LeBron James scored a season-low 13 points on 10 shots against the Indiana Pacers Sunday night.
What’s your initial response to that? Did he get hurt? Was the Pacers defense so stingy that LeBron flat out refused to shoot it? If he was that passive, who could have filled in his shoes to make the game respectable?
The reigning MVP’s impact on offense wasn’t up its usual standards. But the Miami Heat don’t compete for championships by heavily relying on LeBron. Only elite rosters can make it to back-to-back NBA championships.
It also takes an elite roster to knock around the Pacers as the Miami Heat did in their 105-90 win. James may have only gone for 13 points, along with seven rebounds and six assists, but he was only the fourth leading scorer for a Miami team that wasn’t only trying to win its 18th consecutive game.
Get this. Mario Chalmers led the way in scoring. Seriously. For the second time this year, the other time being when he dropped 34 on Sacramento, Chalmers led the Heat in scoring.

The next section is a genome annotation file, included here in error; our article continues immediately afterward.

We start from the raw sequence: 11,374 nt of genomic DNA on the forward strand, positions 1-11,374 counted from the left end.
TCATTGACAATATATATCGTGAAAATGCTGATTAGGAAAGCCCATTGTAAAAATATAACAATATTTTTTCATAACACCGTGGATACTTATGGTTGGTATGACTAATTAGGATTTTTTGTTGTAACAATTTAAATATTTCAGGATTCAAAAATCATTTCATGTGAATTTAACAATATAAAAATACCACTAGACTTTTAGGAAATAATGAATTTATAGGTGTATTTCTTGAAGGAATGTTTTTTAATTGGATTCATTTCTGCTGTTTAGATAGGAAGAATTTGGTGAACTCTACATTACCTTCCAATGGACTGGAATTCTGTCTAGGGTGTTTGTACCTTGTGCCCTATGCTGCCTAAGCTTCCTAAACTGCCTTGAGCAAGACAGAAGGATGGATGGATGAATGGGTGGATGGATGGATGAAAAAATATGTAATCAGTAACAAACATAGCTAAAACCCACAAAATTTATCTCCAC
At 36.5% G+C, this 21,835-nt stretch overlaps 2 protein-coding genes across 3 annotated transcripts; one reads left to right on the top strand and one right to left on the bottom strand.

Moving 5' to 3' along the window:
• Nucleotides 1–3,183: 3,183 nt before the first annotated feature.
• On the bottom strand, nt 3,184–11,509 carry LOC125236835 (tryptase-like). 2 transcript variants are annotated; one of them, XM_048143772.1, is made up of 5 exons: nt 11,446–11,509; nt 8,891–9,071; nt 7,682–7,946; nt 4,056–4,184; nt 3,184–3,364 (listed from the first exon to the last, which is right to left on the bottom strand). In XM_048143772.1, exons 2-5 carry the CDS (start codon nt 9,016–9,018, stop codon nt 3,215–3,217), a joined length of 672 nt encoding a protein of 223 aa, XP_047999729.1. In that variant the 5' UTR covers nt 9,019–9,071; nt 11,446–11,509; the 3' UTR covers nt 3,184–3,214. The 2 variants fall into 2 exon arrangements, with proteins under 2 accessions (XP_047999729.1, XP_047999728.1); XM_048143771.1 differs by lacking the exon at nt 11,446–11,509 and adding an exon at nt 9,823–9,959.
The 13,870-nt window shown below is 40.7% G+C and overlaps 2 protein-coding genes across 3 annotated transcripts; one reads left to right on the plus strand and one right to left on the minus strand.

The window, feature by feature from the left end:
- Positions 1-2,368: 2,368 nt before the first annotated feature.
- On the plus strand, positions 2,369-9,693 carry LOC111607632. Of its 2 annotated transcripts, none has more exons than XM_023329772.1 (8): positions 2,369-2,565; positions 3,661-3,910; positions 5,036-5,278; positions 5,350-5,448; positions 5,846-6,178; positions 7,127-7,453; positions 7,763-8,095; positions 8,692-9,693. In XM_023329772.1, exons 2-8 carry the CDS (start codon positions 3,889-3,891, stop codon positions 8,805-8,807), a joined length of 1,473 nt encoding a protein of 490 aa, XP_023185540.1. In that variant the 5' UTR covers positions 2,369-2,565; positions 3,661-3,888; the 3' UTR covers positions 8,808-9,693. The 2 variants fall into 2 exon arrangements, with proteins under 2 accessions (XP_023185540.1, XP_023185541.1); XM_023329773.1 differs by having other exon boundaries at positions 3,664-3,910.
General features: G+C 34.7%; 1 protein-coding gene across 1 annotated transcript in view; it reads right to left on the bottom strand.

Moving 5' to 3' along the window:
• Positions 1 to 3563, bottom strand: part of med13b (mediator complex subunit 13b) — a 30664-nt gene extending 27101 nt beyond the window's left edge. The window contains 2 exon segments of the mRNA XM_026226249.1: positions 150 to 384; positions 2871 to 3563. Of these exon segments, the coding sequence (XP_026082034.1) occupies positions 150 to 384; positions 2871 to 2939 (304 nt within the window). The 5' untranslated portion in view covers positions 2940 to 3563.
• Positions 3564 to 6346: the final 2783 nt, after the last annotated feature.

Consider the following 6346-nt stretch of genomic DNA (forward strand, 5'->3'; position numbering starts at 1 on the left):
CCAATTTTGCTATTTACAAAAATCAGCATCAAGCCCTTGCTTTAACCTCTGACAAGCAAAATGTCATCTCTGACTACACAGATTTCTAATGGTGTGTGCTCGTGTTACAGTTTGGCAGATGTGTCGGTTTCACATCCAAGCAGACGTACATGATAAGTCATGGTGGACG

Mario was hot from the start before finishing with 26 points on nine shots. He converted 5-of-6 from beyond the arc and made all seven of his free throws. It was yet another occurrence of Chalmers playing big in a big game.
You may remember Mario scoring a then season-high 23 in a close win at home against Oklahoma City. He is still riding the high off of the tying shot he had in the national championship against Derrick Rose’s Memphis.
He wasn’t the only who had it going on from the perimeter. Chris Bosh converted all six of his field-goals in the second half, finishing 11-of-15 for the night and ending with a huge 24 points.
Bosh’s aggression was apparent from the start. He was taking and making jumpers without hesitation, beating Roy Hibbert off the dribble time-and-time again, and staving off every comeback bid the Pacers had in them in the fourth quarter.